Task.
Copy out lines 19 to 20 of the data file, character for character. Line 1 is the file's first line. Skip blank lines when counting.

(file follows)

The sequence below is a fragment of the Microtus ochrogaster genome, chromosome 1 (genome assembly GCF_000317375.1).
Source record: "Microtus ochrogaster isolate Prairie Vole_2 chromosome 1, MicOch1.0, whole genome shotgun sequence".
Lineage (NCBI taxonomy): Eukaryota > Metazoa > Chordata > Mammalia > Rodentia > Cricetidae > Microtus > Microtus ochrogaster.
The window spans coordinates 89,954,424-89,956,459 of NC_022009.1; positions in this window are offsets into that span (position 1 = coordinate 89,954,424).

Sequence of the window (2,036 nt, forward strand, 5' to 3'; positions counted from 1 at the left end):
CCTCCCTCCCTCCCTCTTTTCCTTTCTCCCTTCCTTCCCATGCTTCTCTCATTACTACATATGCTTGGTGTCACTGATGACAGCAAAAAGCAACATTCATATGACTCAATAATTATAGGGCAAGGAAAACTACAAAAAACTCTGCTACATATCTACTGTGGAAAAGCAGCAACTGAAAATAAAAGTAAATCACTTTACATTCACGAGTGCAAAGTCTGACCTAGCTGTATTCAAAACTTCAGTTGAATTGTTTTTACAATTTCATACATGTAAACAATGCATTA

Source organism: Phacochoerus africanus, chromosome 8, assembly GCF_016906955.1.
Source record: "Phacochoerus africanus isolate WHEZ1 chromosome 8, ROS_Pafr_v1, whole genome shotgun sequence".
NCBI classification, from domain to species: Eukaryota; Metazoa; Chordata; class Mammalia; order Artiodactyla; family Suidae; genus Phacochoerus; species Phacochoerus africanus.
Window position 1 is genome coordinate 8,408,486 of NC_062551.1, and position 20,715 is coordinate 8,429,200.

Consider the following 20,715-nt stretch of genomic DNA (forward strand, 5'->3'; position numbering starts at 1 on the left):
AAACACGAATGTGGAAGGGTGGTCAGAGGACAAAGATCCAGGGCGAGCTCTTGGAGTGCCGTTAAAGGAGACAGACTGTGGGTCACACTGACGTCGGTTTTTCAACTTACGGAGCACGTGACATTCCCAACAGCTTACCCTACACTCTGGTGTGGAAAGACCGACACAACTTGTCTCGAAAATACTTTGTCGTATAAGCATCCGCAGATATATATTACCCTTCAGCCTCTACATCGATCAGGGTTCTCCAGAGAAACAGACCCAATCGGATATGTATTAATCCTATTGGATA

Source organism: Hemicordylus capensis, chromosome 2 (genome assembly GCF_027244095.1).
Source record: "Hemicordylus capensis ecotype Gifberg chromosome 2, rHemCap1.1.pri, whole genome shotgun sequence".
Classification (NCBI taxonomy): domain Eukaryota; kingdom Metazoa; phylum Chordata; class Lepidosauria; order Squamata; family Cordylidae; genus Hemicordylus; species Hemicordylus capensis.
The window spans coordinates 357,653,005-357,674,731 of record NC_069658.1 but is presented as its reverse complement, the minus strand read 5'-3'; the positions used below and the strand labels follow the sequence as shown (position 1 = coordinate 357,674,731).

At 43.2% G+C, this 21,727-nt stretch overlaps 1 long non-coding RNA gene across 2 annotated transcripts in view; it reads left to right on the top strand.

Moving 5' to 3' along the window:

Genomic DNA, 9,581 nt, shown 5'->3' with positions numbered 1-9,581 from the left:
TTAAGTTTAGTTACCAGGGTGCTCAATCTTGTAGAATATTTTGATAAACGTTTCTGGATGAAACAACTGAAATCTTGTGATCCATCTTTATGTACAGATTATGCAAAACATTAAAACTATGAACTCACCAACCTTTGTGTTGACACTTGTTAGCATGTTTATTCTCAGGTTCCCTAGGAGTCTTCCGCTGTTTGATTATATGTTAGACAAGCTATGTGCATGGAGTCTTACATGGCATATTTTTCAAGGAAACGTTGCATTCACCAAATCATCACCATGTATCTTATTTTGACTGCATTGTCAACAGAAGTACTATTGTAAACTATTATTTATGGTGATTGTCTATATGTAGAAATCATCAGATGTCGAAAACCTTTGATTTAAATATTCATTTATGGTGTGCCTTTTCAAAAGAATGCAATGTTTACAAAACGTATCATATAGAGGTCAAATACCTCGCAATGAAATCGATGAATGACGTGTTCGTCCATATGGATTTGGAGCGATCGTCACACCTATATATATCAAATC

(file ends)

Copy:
Genomic DNA, 9,581 nt, shown 5'->3' with positions numbered 1-9,581 from the left:
TTAAGTTTAGTTACCAGGGTGCTCAATCTTGTAGAATATTTTGATAAACGTTTCTGGATGAAACAACTGAAATCTTGTGATCCATCTTTATGTACAGATTATGCAAAACATTAAAACTATGAACTCACCAACCTTTGTGTTGACACTTGTTAGCATGTTTATTCTCAGGTTCCCTAGGAGTCTTCCGCTGTTTGATTATATGTTAGACAAGCTATGTGCATGGAGTCTTACATGGCATATTTTTCAAGGAAACGTTGCATTCACCAAATCATCACCATGTATCTTATTTTGACTGCATTGTCAACAGAAGTACTATTGTAAACTATTATTTATGGTGATTGTCTATATGTAGAAATCATCAGATGTCGAAAACCTTTGATTTAAATATTCATTTATGGTGTGCCTTTTCAAAAGAATGCAATGTTTACAAAACGTATCATATAGAGGTCAAATACCTCGCAATGAAATCGATGAATGACGTGTTCGTCCATATGGATTTGGAGCGATCGTCACACCTATATATATCAAATC